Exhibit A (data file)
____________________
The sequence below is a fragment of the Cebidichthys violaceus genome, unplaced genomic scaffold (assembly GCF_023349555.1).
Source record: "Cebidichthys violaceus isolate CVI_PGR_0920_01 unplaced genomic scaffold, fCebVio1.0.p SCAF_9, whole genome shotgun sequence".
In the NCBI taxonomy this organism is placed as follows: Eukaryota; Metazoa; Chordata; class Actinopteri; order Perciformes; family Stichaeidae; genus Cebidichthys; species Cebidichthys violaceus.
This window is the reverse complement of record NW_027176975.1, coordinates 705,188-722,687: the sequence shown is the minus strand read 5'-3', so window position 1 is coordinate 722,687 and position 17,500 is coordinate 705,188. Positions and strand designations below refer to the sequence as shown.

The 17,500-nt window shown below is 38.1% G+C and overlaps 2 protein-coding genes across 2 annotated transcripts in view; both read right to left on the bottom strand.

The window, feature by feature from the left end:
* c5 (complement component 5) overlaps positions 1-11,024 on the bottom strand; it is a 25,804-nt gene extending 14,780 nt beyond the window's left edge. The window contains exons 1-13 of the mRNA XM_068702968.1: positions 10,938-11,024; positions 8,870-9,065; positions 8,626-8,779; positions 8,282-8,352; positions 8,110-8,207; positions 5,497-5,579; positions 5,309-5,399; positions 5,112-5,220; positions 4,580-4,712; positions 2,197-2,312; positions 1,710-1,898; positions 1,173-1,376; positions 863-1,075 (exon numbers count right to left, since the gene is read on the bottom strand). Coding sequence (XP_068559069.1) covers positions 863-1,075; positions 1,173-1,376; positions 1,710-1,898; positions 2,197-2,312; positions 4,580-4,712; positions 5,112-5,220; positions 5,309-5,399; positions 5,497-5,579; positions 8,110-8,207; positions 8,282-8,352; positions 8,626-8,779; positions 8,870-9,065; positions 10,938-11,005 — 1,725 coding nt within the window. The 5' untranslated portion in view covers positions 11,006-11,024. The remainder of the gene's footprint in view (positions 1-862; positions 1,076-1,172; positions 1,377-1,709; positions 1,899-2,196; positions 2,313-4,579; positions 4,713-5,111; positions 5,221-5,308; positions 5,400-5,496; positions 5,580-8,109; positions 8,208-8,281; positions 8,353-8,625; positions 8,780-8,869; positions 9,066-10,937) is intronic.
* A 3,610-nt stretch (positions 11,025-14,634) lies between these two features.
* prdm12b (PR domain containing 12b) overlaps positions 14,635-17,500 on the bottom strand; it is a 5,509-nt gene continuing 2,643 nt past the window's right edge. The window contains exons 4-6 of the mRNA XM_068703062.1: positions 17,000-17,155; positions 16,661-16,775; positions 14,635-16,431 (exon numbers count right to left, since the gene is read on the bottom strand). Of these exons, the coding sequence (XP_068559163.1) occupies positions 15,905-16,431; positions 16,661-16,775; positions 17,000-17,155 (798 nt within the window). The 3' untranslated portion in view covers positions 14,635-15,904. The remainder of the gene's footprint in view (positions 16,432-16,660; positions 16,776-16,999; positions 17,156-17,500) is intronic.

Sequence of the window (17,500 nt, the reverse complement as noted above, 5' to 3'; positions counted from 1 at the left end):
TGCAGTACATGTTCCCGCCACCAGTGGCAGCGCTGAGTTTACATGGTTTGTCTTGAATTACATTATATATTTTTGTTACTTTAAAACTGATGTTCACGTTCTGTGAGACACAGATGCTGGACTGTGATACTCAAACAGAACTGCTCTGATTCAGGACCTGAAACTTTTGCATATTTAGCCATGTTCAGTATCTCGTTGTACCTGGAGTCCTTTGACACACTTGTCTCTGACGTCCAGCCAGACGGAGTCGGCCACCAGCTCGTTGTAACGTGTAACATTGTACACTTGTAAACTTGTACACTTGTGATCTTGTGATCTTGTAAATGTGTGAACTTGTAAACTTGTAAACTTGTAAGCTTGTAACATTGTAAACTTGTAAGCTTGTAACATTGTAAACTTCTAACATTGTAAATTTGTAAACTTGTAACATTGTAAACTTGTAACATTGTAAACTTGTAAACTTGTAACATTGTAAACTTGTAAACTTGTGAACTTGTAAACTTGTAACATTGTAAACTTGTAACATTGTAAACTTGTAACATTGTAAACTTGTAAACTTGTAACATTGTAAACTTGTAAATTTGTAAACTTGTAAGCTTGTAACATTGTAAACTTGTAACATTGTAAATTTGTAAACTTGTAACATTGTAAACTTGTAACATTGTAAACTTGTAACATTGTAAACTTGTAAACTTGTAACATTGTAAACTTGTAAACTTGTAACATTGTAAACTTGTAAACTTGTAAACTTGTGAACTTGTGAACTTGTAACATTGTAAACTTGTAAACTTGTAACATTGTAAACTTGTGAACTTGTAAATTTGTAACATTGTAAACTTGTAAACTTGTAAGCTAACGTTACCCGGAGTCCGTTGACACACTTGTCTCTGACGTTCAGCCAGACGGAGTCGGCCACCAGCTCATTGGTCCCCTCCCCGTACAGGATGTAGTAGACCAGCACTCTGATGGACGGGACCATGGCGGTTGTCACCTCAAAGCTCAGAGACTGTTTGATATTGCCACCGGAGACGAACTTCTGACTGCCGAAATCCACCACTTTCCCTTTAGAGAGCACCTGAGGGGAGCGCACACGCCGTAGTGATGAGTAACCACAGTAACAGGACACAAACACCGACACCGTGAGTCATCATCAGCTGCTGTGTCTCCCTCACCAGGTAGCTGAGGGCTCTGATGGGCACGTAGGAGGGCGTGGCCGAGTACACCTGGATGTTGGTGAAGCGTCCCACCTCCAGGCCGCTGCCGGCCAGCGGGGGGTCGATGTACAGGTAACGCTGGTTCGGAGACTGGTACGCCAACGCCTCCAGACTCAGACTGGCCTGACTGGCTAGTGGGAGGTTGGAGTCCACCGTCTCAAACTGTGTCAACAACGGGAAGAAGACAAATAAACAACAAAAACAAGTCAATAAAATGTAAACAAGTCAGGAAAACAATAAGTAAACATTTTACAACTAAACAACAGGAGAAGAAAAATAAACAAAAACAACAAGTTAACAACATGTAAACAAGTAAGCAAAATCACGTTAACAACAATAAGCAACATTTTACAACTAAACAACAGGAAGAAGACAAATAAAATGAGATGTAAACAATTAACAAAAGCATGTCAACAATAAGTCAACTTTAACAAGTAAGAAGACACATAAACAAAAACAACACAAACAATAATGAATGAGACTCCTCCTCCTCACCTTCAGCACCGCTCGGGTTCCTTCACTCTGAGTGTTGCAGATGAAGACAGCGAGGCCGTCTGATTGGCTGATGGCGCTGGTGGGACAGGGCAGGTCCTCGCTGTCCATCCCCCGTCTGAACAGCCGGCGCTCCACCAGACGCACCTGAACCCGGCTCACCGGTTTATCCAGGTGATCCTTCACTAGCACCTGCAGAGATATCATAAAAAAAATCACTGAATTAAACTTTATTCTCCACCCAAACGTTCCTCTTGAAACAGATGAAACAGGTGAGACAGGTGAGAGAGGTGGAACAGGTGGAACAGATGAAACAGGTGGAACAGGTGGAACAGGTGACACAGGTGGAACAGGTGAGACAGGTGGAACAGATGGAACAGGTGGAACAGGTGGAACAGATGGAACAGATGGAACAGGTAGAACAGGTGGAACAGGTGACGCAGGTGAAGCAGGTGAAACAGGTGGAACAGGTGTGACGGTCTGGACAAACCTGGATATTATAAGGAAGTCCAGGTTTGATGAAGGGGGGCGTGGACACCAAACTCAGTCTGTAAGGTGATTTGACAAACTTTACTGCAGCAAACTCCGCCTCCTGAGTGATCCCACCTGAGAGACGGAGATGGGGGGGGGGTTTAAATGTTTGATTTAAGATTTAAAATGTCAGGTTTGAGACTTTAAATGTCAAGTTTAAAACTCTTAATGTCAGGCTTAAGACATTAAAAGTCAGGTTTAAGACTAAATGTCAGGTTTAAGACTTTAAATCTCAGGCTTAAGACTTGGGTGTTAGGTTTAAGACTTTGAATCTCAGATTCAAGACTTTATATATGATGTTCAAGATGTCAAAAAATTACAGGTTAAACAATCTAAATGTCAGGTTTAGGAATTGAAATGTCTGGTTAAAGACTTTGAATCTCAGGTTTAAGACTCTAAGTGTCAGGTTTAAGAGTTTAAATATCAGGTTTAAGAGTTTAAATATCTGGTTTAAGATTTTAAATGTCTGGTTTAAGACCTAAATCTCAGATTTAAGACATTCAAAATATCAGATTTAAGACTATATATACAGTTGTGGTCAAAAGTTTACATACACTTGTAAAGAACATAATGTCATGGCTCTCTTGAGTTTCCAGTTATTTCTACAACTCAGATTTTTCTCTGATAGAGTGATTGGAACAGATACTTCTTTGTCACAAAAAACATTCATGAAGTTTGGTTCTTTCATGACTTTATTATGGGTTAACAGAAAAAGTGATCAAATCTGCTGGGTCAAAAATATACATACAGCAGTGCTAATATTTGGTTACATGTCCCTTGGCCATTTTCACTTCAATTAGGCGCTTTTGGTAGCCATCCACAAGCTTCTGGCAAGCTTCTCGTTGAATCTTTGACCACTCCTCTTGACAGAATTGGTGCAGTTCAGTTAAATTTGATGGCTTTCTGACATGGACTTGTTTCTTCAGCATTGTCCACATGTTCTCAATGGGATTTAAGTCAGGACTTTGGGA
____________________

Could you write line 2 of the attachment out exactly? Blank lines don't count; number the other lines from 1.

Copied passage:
Source record: "Cebidichthys violaceus isolate CVI_PGR_0920_01 unplaced genomic scaffold, fCebVio1.0.p SCAF_9, whole genome shotgun sequence".